It seems these days that everyone is converting to vegetarian and vegan lifestyles. Those of us who are meat-loving omnivores typically scoff at the idea of giving up meat and at vegetarians in general — even going so far as feeling a more-than-slight irritation towards those who preach veganism like an evangelical.
I get it. Meat tastes good. There are so many different meat dishes that are so delicious, it would make living this life just a little sadder if you chose to cut them out for good. And we all know the “vegetarian alternatives” to those dishes are a joke — I’m looking at you, Tofurky. Stay out of my Thanksgiving dinner.
As a Mexican American who loves to travel all over the world, I could never imagine becoming a vegetarian. Most of the amazing Mexican dishes that I grew up with and I feel are an important part of my heritage would be off limits if I were to give up meat. Add to that, traveling to different countries that promise new and delicious culinary experiences, my ability to try local cuisines and favorites would be severely limited by eliminating an entire food group — let alone completely eliminating animal products altogether. The last thing I want to be stressing about on a trip is if I’m going to be able to find anything to eat, and the possible cultural faux pas I’d be committing turning down food from locals.
But recently, I’ve been reading and researching a lot about sustainability and what I can do to lessen my carbon footprint. What I learned is that the meat industry is one of the biggest offenders when it comes to greenhouse emissions and resource consumption.
This definitely got me thinking about my own meat intake and if I should go vegetarian. I pondered this while stuffing my face with my turkey sandwich at lunch, with the promise of a chicken soup waiting for me at home.
I knew that cutting meat completely out of my life was not a realistic choice for me — like any diet that calls for complete restriction of an entire food group, it’s doomed to fail. But I did start to think about how I could reduce my meat intake on a daily basis. I slowly started adding more vegetarian recipes to my home cooking, and after a while I started only eating meat once a week.
Now, I pretty much eat vegetarian at home (save for an odd meal-specific craving every once in a while), and I reserve eating meat for special times like when at someone’s house, going out to eat with friends or family, and special occasions like birthdays, holidays, travel etc. Plus, exploring new and different recipes to get more variety in my veggie cooking, I’m gaining a much more robust knowledge of nutritional information.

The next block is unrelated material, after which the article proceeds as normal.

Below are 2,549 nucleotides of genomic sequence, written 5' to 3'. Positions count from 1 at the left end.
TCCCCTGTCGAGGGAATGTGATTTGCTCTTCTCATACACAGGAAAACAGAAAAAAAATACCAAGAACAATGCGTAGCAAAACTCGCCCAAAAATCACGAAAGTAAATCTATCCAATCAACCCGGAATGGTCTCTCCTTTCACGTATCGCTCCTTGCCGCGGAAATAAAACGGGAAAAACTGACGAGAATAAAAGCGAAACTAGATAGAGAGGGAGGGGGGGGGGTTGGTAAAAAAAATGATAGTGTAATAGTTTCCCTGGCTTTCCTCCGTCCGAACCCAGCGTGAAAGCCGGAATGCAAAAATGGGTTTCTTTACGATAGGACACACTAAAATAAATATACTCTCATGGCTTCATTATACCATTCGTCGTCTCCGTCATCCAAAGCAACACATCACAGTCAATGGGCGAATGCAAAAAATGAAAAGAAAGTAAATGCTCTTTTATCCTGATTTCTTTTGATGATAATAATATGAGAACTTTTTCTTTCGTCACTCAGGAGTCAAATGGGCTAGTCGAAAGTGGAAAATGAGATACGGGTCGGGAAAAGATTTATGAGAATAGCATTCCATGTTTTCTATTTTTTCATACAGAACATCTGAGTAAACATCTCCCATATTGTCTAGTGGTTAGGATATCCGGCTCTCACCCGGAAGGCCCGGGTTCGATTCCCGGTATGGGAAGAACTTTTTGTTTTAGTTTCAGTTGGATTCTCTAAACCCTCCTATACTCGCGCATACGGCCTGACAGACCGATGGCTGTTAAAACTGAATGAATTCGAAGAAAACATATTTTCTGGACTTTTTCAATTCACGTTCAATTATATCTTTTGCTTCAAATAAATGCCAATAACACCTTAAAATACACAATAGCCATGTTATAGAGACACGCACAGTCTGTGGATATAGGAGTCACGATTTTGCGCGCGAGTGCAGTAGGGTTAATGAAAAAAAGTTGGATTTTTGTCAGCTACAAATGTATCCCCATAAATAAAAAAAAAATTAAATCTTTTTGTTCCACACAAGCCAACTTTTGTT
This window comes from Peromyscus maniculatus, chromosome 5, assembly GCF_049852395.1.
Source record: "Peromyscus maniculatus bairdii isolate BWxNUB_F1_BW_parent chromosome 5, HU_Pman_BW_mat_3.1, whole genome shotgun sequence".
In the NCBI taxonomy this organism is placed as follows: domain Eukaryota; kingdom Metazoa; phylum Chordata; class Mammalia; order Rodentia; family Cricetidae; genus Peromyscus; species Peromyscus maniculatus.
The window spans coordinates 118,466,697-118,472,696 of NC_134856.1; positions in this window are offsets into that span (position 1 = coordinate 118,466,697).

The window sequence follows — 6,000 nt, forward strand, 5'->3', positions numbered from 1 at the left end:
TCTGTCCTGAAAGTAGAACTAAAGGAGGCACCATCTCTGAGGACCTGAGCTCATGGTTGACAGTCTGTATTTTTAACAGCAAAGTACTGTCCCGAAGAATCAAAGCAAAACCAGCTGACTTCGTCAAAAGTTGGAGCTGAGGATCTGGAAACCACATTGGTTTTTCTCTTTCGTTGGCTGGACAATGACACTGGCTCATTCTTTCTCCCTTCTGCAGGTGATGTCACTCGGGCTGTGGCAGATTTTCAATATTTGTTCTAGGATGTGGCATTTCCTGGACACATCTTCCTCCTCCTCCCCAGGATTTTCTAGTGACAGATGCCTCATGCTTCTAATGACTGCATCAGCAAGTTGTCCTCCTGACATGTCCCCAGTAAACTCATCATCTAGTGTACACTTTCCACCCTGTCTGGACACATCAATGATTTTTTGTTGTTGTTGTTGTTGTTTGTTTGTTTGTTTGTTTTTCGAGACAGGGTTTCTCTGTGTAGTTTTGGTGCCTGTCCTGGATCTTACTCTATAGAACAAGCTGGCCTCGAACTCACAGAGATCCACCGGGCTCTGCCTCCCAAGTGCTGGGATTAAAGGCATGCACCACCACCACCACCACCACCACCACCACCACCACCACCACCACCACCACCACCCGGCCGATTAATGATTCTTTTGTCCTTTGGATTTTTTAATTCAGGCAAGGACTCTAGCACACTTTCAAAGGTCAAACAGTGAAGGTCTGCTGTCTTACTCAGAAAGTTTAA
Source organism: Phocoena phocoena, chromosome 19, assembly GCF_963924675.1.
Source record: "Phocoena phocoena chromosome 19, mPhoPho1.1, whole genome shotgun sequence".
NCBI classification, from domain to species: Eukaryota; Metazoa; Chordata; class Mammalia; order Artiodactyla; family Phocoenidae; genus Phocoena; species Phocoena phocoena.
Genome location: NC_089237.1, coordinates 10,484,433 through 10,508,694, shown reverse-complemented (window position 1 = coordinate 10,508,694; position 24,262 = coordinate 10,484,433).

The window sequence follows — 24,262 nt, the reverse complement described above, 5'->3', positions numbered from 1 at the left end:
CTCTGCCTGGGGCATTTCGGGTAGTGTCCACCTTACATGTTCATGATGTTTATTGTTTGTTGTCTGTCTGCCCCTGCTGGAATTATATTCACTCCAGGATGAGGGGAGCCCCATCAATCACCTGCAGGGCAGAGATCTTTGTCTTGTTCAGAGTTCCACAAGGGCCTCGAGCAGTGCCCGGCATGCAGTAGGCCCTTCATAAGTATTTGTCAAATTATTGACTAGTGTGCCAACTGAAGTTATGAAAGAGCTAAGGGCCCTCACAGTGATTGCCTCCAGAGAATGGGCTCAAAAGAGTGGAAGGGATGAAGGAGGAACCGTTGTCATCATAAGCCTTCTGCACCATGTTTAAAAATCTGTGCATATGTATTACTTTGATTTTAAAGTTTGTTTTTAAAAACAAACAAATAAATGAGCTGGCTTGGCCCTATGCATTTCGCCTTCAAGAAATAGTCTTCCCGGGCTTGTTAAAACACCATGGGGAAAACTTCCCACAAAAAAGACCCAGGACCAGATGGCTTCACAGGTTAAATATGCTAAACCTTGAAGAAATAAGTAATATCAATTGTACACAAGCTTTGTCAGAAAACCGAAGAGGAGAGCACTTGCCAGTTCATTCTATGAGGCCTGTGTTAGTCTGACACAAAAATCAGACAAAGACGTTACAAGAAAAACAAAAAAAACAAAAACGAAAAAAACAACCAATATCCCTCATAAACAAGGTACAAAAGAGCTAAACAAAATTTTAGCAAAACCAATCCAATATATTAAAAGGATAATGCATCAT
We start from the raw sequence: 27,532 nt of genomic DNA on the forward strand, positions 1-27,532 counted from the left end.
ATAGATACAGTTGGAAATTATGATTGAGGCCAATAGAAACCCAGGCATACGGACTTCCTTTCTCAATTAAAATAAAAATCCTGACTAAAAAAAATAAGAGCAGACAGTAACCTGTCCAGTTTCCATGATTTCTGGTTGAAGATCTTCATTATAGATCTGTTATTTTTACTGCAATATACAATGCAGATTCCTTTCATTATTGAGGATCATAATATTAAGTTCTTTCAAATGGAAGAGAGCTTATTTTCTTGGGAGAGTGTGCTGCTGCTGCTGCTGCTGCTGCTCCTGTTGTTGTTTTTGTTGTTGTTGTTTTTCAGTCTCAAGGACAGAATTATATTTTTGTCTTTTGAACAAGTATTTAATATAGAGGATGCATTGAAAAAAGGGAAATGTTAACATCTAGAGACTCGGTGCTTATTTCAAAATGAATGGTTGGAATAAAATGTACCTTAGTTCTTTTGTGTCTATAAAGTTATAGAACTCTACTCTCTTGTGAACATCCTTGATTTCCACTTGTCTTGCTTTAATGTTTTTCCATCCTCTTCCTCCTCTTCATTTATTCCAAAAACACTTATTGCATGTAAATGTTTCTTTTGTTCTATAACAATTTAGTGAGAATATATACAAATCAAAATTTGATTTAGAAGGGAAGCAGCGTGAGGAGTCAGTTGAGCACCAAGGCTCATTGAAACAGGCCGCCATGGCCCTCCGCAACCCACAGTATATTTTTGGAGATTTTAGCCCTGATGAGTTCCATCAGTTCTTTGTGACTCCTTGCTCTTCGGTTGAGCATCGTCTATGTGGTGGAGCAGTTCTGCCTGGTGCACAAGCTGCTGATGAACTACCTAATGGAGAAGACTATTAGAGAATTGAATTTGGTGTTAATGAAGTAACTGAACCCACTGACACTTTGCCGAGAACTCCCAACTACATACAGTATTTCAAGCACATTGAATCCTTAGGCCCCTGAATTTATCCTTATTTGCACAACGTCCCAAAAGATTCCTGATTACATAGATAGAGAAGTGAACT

How You Can Become a Part-Time Vegetarian
If you love meat but would like to do your part to help the environment and live more sustainably, you should definitely consider becoming a part-time vegetarian. It can be hard to get started living a more vegetarian lifestyle, but if you start slow, you can get to a point where you feel comfortable with the compromise and your environmental impact.
If you typically have meat for every meal, start by choosing one meal a day that you feel you will miss meat the least. For many, eliminating meat from breakfast is the easiest, and there are so many options for healthy protein-filled meals in the morning that are actually much quicker to prepare. Some of these include Greek yogurt with granola and fruit, protein smoothie, protein pancakes, and so many more.
When you are feeling pretty good having eliminated meat from one meal a day, begin gradually eliminating more meat from your week. Start by choosing one day a week to go without meat, and then when that’s feeling good, eliminate another day, and another day, until you are at a point where you feel comfortable with your reduction of meat intake without feeling too deprived.
In the beginning, you might feel that your vegetarian meals tend to get repetitive and bland. When that happens, there are ways you can make your meals more flavorful and add some variety.
You can start by adding some of your favorite meat spices and seasonings to your veggies and meat alternatives. This will give your meals a kick of flavor and familiarity you might be missing from you favorite meat dishes.
If you are a little lost in the way of high-protein, nutritionally-packed, delicious vegetarian meals, and don’t quite have the time to hunker down and make a list of new recipes to try, consider signing up for a prepared meal service. It will serve as a great tool during those first few (and hardest) months of familiarizing yourself with and enjoying various vegetarian meals.
Being a part-time vegetarian is a great compromise for the meat-loving omnivore trying to live a more sustainable and eco-friendly lifestyle. Once you have significantly reduced your meat intake and are feeling good about your green goals, you can start incorporating more eco-friendly aspects into your food life — like making sure you have the ultimate sustainable kitchen!